Remnant 2 is a massive improvement over its predecessor thanks to fine-tuned gunplay, build customization, the massive amount of content, and excellent co-op support. It’s been a while since we’ve played a co-op action title that feels like it deserves the asking price (looking at you, Darktide). Whether you’re a Souls veteran or a casual player, Remnant 2 has something for you in store.
Blasphemous 2 is the perfect sequel fans could ever ask for. The sequel doubles down on everything Blasphemous is beloved for, and then proceeds to add a slew of new features. The result is a beautifully rendered action platformer with challenging combat, varied character builds, rewarding exploration, a plethora of side content and some great music. I would have liked to see more epic screen-filling boss fights, some post-campaign modes and reasonable regional pricing, but I guess the last wish is not up to the developer. Team17, if you’re reading this, fix your prices. Blasphemous 2 is a gem of a game otherwise.
Rise of the Triad: Ludicrous Edition is hands down one of the best remasters ever made that will no doubt please all fans yearning for a sourceport. It’s one of the rare cases when the recreation outshines the original product. Rise of the Triad may be a divisive game, but there’s nothing divisive about Ludicrous Edition. Nightdive has once again upped the standards for remasters. If you’re a fan of the original, Ludicrous Edition is a must-buy at full price. If you’re wanting to try the game for the first time, try out the demo and see if it’s for you. They hardly make games like these anymore.
Double Dragon Gaiden: Rise of the Dragons is an appreciable attempt from a small team of devs who are well-versed in its legacy. Huge character variety, Tag system and the Roguelite elements are welcome additions to the long-stagnant IP, and it can be a genuinely fun game at times. However, it does not always hit the right notes. A criminally short campaign, the lack of additional gameplay modes and the TBA online co-op makes it a tough sell when SoR and TMNT have offer so much more at a cheaper price point. If I were you, I’d wait for some content updates before taking the plunge.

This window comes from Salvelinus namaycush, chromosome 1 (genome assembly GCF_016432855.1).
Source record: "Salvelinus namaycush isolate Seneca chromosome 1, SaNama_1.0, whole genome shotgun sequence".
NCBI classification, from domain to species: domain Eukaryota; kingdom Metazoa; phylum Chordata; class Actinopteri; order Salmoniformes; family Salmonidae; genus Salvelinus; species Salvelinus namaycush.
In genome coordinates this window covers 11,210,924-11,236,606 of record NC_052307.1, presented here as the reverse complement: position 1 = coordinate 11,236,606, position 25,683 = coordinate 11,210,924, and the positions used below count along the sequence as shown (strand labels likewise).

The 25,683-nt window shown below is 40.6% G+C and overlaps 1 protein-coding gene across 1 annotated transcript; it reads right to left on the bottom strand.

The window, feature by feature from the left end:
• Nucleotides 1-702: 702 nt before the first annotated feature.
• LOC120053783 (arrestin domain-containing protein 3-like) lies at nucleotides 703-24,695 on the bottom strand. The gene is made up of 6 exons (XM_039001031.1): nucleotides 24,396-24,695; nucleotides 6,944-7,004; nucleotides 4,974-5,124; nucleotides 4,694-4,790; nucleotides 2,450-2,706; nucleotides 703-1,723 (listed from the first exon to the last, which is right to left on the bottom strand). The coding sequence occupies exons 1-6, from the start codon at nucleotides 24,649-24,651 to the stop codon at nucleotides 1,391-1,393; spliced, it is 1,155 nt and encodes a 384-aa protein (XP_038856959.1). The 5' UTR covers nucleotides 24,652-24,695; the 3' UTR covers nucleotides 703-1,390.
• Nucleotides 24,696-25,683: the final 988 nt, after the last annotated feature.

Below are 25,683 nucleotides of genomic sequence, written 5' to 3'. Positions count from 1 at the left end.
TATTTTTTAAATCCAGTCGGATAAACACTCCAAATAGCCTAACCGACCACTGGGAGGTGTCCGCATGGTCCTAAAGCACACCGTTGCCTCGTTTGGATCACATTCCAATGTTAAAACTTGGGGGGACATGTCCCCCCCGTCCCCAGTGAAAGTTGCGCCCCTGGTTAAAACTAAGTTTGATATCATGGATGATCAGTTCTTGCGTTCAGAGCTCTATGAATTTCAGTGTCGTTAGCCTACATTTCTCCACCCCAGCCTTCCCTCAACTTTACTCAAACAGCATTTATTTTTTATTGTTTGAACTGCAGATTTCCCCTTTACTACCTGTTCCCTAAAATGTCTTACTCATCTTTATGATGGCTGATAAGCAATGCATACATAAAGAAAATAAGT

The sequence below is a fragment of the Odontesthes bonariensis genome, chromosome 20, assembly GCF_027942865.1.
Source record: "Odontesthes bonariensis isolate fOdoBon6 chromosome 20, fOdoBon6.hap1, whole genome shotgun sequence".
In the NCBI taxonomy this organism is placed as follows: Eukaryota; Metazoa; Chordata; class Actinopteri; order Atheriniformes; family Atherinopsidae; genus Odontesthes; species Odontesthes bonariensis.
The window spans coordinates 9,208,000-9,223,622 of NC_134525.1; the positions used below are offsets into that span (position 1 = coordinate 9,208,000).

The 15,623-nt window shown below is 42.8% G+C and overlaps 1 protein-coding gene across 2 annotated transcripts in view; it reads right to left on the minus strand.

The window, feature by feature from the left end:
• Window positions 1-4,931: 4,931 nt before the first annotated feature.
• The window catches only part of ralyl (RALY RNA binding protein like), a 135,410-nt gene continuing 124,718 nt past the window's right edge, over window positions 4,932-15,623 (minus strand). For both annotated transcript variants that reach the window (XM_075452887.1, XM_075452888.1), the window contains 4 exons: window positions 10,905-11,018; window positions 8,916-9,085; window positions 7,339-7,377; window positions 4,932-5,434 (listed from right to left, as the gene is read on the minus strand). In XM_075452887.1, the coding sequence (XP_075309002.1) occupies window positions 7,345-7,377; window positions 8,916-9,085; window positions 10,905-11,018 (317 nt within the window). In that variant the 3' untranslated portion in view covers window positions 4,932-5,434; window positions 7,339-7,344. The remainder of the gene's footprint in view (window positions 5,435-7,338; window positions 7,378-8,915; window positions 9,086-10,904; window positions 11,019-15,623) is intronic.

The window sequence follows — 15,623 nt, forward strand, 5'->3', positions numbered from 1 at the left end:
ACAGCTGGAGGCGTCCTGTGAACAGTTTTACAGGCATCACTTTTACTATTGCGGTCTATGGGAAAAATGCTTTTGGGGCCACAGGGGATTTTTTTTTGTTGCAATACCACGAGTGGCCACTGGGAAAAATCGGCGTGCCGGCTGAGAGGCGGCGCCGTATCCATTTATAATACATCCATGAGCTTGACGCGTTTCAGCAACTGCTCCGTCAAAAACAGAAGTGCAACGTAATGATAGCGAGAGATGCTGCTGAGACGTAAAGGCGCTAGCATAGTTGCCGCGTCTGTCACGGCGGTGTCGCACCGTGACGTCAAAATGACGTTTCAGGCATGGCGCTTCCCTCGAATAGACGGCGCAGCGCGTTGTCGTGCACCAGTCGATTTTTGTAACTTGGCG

System Shock (2023) is a fantastic remake of the groundbreaking 1994 original with an eagle eye for attention. Above everything else, it’s a love letter to the original made by folks who knew the ins and outs of the Looking Glass classic. The striking visual design, rewarding exploration, challenging puzzles, and a menacing performance by Terri Brosius make System Shock not just a great remake, but one of the best games of this year. The wait was worth it.
Warhammer 40,000: Boltgun is a competently made FPS that’s exactly what it’s advertised to be – a no-nonsense, Boomer Shooter with tight controls and satisfying combat loop. The fact that it looks amazing is the Daggerfruit on top. While the game plays it safe and doesn’t deviate from the established formula, it nevertheless offers over 10 hours of entertaining gameplay. At the same time, there is plenty of room for improvement. Even though multiplayer is out of the question, the addition of an endless mode, extra challenges, and even a map editor will go a long way in ensuring that the game is replayable. Boltgun is a purchase retro FPS fans won’t regret.
Miasma Chronicles take the ideas introduced in Mutant Year Zero and polishes them to a shine. What results is a beautiful (though trope-ish) and lore-filled post-apocalyptic adventure with plenty of challenging handcrafted combat scenarios that will surely give master tacticians a run for their money. It goes without saying that if you liked its predecessor, you’ll surely love this one. There are improvements to be made in the performance and bug department to be sure. But, all in due course, I suppose. The ladies with beards have struck gold once again.
The Last Case of Benedict Fox bolster a stunning art direction, interesting puzzles and an engaging story. However, that’s just not enough to make it a worthwhile purchase. Clunky gameplay, unsatisfying combat and a general sense of aimlessness drags down the whole experience. The developers are said to be working on a patch that adds control remapping, performance improvement and puzzle difficulty rebalancing. But it’s a pass for now.
Darkest Dungeon 2 is not trying to replace the first game. It aims to occupy a spot right beside its predecessor. There are some things the sequel does well and some things it doesn’t. The streamlined (in a good way) combat, reduced grind and improved character dynamics comes at a cost of the removal of the comfy base management of the original.